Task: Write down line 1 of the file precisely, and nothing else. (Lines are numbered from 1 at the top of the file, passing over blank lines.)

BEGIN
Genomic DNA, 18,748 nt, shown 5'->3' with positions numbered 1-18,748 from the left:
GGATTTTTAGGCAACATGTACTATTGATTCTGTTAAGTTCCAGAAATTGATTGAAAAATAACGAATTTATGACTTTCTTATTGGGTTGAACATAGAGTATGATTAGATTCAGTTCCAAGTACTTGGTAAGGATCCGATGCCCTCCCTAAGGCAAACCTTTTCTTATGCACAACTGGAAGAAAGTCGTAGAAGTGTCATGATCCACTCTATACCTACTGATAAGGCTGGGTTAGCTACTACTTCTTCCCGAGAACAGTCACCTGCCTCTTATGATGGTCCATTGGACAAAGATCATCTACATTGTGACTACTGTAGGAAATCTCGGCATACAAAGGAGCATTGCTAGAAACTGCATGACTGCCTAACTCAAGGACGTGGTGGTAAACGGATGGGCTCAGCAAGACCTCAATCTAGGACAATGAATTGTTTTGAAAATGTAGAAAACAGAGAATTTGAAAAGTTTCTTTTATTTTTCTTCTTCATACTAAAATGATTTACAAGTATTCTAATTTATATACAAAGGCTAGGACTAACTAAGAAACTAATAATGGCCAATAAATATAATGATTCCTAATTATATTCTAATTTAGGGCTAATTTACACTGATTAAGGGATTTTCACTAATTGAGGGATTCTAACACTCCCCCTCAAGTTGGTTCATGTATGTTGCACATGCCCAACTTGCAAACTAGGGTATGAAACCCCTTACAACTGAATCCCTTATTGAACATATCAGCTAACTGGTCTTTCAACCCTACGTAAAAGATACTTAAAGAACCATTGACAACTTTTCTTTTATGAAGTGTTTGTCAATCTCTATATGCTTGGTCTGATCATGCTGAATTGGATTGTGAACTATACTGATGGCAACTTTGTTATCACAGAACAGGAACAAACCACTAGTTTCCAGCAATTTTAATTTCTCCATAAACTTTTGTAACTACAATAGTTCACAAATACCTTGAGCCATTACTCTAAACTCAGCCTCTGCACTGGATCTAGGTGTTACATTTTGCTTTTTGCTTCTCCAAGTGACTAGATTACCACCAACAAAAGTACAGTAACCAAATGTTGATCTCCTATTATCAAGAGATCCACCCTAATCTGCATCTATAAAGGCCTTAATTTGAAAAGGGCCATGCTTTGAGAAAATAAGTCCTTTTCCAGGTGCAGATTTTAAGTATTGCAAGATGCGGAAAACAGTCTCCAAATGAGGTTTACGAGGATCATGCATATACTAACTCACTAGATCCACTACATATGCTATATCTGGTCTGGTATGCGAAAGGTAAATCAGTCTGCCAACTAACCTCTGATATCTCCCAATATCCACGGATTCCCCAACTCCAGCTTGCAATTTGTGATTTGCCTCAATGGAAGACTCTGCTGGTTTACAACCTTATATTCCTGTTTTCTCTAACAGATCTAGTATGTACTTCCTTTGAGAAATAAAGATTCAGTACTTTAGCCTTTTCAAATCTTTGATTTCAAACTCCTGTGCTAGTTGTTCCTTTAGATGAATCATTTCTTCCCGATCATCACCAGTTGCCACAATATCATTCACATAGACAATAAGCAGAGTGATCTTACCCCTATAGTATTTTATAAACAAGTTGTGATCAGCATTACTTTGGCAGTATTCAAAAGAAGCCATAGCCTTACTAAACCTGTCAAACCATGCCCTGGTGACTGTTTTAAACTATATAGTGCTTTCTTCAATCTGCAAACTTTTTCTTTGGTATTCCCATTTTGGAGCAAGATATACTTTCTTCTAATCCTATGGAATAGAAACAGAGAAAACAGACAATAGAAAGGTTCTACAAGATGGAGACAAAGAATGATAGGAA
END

Genomic DNA, 18,748 nt, shown 5'->3' with positions numbered 1-18,748 from the left: